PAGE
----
Pé na areia, literally translating to “foot in the sand”, is how Brazilians describe the pleasure of being at the beach. As I type this, I am currently sitting at a restaurant pé na areia and sipping a cool glass of passion fruit juice, or suco maracujá, for which I will certainly have saudades1 back at Wes.
Over the past three months under the Middlebury Language Pledge, I have come to appreciate the vastness of the Portuguese language. With 100,000-300,000 words more than English (depending on the source), Portuguese lends itself to describing experiences with great precision.
Upon arrival in Florianopolis, Brazil, I was unspeakably nervous at the prospect of taking all my classes in such a language. As one of just three American students entering a prestigious public Brazilian university with over thirty-thousand students, my fear of academic failure and social rejection was staggering. I nearly cried of anxiety as the wheels of the plane touched the ground after over eighteen hours of travel.
On the first day of classes, though, my nervousness melted away. In each classroom I entered, I was met with overwhelming amity: smiles from peers, offers to help with any tough material, study together, eat lunch together, and genuine interest in exchanging viewpoints and experiences outside of the classroom. Through forming friendships entirely in Portuguese, I have been forced to consider, in everyday conversations, how to translate my personality. Just as there is no direct translation for saudades, I have found there is no direct translation of myself.
As much in my social life as in my studies and extracurriculars, living in another language has pushed me to pause more— to choose my words with a care and intention that my native tongue didn’t always demand. This semester, I have had the honor of interning with an international relations research group at the Universidade Federal de Santa Catarina called Eirene-Amefrica, which is run by a brilliant professor. Through discussions on migration through the lens of race and gender, I have begun to understand international relations from a perspective I wasn’t exposed to in the U.S.
Likewise, in my class History of International Relations, my positionality as an American is constantly noted by the professor. It’s fascinating to observe which world events are highlighted in history here as opposed to at Wesleyan. Being that the U.S. plays a key role in the international community, the class gives me a window into the Brazilian perception of American history and culture as well. In International Negotiation class, the professor often reminds us that many of the well-known sources we read propose a style of negotiation designed for countries and corporations that occupy spaces of great power globally, and that these methods often don’t function for countries in Latin America. The class History of Santa Catarina has given me essential context for living here. In particular, untangling the inter and intra state dynamics through writing and reading sources in the original language has helped me navigate conversations with my host family, who are originally from the interior of Santa Catarina (though they’ve been residents of Floripa for over thirty years). This class has caused me to reflect on the surprising number of parallels between Brazilian and U.S. history, too. Currently, I am struggling my way through writing an “artigo”, or ten to twenty page research paper. The subject is the politics of a women farmers movement against food insecurity in the west of Santa Catarina over the past two decades.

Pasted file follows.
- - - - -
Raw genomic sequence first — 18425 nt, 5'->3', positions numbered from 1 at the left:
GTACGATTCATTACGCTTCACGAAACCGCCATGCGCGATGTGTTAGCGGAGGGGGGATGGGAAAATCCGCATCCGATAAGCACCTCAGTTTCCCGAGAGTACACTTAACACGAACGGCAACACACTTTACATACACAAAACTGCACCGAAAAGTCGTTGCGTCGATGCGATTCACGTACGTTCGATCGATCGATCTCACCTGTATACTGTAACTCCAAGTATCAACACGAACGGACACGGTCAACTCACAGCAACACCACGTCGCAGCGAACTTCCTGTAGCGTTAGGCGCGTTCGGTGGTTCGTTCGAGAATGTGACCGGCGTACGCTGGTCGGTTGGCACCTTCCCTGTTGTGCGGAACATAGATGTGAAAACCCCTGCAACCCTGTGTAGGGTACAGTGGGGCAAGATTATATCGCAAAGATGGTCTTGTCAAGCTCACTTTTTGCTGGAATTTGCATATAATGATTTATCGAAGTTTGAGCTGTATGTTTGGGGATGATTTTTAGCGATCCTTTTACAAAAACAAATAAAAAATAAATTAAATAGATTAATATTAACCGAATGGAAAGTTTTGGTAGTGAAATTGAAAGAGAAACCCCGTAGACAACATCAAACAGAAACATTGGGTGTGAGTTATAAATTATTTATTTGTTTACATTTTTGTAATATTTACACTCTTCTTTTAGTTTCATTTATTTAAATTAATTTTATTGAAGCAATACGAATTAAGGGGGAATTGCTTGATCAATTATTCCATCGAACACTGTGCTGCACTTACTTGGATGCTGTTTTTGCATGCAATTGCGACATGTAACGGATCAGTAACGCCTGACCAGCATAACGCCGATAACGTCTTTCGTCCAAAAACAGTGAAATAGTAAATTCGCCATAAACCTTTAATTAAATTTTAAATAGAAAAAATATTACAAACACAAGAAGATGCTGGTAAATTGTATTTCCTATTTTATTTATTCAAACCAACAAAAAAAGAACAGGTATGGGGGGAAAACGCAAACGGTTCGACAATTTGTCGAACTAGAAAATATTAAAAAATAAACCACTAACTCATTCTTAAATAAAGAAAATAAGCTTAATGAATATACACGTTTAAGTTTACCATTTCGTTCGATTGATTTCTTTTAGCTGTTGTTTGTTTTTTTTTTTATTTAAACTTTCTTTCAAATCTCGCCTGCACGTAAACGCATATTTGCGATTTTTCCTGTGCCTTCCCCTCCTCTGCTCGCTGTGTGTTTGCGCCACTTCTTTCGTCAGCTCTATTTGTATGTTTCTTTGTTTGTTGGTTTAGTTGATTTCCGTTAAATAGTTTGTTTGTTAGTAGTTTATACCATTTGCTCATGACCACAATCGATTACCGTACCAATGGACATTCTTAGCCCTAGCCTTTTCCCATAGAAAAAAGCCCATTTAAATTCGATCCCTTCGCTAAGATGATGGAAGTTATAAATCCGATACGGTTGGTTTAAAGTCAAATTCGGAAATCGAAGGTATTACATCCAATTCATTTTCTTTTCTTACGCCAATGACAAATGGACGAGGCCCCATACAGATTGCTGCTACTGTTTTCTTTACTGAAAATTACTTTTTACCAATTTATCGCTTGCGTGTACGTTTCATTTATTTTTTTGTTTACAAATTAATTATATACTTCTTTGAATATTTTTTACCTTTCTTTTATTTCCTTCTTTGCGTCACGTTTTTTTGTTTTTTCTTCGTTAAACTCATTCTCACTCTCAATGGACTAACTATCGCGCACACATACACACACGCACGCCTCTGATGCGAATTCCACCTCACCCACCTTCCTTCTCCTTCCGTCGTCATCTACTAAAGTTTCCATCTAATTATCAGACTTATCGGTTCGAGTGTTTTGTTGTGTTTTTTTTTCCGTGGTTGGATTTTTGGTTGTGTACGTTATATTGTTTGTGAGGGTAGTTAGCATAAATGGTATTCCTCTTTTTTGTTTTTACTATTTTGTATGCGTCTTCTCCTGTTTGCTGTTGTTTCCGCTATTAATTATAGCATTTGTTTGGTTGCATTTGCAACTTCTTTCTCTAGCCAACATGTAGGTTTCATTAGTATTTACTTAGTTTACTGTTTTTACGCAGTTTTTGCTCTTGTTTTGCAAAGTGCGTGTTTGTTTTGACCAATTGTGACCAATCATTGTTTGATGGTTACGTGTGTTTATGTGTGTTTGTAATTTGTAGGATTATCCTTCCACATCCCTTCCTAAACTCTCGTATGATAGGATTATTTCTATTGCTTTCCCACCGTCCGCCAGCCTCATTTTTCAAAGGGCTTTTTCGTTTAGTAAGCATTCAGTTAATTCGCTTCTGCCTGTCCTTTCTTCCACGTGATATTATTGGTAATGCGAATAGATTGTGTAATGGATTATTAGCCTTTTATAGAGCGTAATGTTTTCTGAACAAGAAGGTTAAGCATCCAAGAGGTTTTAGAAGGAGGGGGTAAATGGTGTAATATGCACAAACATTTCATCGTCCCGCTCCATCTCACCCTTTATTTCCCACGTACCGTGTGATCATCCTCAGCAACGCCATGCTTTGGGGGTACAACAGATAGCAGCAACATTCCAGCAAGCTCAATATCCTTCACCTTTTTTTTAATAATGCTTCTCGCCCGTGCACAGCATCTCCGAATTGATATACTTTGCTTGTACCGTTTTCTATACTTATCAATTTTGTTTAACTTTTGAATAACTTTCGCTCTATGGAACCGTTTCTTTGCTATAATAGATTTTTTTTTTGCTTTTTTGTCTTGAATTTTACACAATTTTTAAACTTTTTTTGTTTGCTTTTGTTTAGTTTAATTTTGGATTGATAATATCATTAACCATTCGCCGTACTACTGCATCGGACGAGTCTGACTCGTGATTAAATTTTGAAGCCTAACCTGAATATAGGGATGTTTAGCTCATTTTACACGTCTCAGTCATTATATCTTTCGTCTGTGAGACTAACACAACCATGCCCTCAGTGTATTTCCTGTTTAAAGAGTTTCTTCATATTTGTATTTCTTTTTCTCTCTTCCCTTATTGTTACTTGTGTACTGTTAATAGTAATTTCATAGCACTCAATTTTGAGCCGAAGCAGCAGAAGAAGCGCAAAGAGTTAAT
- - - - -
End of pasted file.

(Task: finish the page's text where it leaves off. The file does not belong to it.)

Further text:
Perhaps the most thrilling embarkment of my semester has been continuing to cox. At Wesleyan, I walked onto the crew team as a coxswain freshman fall and quickly fell in love with the sport. Being a history nerd, I knew Florianopolis had a long tradition of coastal rowing and before departing from the states I sent a message to the oldest club on the island, Aldo Luz Clube de Regatas. The club has been functioning for over one hundred years and the boathouse is very chic. (To make things better, their logo is red — roll cards🟥🐦) After speaking with the trainer on the phone and going in for a trial day, I was able to get out on the ocean!
There are lots of differences between Aldo Luz and the Wesleyan team. The lack of microphone, coxbox, and English make it notably more difficult to deliver instructions. The ocean waves don’t help, either, but the scenery is magnificent. My first time in a boat here I felt like a caloura, or first semester freshman, all over again but with time I have adjusted. Now, about four days a week I wake up at 5:40 a.m., hitch a ride with one of the rowers and hop in a boat. The experience has not only helped my fluency in the language and my confidence in coxing, but it has also amplified my connection to community and culture here. I’m truly grateful and will certainly have saudades when I leave in December.
- Saudades — the quintessential Portuguese word with no direct translation that describes the heart-wrenching emotion felt when missing something. The word references a sentiment deeper than a simple “miss you.” ↩︎